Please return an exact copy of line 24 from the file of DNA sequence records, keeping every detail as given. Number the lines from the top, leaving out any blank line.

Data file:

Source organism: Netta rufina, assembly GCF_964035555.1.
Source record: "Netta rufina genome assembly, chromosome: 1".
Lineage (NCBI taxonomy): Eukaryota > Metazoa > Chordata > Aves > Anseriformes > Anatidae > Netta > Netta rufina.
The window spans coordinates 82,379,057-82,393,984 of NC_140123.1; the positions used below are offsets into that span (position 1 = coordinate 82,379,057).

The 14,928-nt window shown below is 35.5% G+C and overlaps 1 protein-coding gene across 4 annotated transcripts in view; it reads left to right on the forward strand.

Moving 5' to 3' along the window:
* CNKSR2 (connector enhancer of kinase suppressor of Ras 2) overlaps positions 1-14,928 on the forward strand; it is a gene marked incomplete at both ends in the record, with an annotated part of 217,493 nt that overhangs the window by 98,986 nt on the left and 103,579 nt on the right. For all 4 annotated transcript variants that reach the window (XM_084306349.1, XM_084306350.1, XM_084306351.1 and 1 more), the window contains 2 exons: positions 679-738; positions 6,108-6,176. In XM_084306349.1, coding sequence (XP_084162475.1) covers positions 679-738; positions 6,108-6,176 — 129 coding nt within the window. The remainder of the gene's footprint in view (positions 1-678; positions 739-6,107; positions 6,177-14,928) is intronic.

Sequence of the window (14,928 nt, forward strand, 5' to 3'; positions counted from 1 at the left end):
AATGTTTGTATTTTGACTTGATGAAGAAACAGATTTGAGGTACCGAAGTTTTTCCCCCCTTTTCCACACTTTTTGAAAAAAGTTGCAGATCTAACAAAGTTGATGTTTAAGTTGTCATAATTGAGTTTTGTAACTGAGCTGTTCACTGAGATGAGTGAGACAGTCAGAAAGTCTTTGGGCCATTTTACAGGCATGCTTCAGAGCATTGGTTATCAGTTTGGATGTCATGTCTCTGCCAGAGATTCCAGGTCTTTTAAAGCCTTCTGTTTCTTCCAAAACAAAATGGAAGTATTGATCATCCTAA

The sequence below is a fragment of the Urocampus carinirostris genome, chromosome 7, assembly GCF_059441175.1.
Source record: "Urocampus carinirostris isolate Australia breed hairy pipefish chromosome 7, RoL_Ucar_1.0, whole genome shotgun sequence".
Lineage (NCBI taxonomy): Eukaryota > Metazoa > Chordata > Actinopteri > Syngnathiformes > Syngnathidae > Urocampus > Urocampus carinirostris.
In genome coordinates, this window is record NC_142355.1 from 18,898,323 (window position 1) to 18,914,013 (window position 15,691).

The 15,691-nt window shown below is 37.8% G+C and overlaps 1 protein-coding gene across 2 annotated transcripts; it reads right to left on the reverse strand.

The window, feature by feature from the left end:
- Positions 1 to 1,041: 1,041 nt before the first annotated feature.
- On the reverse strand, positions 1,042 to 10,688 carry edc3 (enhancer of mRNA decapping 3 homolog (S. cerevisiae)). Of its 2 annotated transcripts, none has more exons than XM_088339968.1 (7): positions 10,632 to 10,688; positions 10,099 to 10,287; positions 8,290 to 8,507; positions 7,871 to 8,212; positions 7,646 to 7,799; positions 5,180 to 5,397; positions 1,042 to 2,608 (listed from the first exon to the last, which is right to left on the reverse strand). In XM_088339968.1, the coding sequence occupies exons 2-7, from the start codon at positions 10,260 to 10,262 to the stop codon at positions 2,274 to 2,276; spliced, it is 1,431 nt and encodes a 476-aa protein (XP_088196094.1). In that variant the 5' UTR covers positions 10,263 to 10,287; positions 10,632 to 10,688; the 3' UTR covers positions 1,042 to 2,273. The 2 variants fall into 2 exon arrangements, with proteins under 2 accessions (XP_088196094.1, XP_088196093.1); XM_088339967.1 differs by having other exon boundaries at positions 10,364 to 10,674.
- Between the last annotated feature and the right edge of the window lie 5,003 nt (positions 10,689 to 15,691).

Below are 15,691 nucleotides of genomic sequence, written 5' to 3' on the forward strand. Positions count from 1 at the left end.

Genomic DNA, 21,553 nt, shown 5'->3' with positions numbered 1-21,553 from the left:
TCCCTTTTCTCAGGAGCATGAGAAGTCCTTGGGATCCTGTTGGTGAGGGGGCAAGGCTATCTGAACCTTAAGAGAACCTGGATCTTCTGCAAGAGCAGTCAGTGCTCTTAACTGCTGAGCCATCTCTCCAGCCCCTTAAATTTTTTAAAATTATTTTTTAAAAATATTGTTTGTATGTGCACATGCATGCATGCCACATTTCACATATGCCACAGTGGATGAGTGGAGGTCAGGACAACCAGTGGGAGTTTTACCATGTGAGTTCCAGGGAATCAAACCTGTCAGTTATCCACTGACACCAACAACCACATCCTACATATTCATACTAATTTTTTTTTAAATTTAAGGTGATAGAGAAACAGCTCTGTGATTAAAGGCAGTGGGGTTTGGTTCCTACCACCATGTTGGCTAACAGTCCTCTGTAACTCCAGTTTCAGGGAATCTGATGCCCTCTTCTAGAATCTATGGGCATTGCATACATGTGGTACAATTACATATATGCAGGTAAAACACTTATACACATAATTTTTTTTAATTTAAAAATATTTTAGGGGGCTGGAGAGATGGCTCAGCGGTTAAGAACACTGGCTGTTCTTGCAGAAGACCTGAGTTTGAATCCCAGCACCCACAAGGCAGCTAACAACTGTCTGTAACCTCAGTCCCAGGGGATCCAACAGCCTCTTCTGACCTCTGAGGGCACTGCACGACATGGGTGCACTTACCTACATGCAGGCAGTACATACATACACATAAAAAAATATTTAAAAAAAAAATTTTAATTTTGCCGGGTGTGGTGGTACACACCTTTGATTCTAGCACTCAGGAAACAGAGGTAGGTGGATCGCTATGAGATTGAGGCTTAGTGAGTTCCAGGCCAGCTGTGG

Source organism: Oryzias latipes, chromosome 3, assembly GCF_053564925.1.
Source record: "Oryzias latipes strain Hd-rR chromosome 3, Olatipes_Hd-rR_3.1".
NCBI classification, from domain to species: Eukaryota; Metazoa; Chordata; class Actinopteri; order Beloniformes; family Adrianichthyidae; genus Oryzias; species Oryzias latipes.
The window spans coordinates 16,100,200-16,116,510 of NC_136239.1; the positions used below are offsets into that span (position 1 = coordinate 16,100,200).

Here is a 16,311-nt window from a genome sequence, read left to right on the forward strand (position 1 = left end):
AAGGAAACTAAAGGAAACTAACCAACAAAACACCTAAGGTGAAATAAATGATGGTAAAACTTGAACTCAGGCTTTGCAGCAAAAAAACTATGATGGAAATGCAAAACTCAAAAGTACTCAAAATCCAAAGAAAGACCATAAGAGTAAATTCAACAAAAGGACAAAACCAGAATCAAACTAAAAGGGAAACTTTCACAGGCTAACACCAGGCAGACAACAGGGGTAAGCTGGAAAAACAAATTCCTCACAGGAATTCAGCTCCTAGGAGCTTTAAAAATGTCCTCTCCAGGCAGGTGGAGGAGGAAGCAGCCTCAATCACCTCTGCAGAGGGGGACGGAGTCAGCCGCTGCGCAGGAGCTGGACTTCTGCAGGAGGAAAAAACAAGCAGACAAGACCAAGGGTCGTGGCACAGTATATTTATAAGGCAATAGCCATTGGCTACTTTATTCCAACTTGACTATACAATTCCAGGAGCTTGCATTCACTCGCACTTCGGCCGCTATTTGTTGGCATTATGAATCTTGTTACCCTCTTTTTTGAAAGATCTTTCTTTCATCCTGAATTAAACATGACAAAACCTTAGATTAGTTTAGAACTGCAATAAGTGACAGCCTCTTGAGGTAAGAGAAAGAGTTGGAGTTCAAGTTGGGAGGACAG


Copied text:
NCBI classification, from domain to species: Eukaryota; Metazoa; Chordata; class Actinopteri; order Beloniformes; family Adrianichthyidae; genus Oryzias; species Oryzias latipes.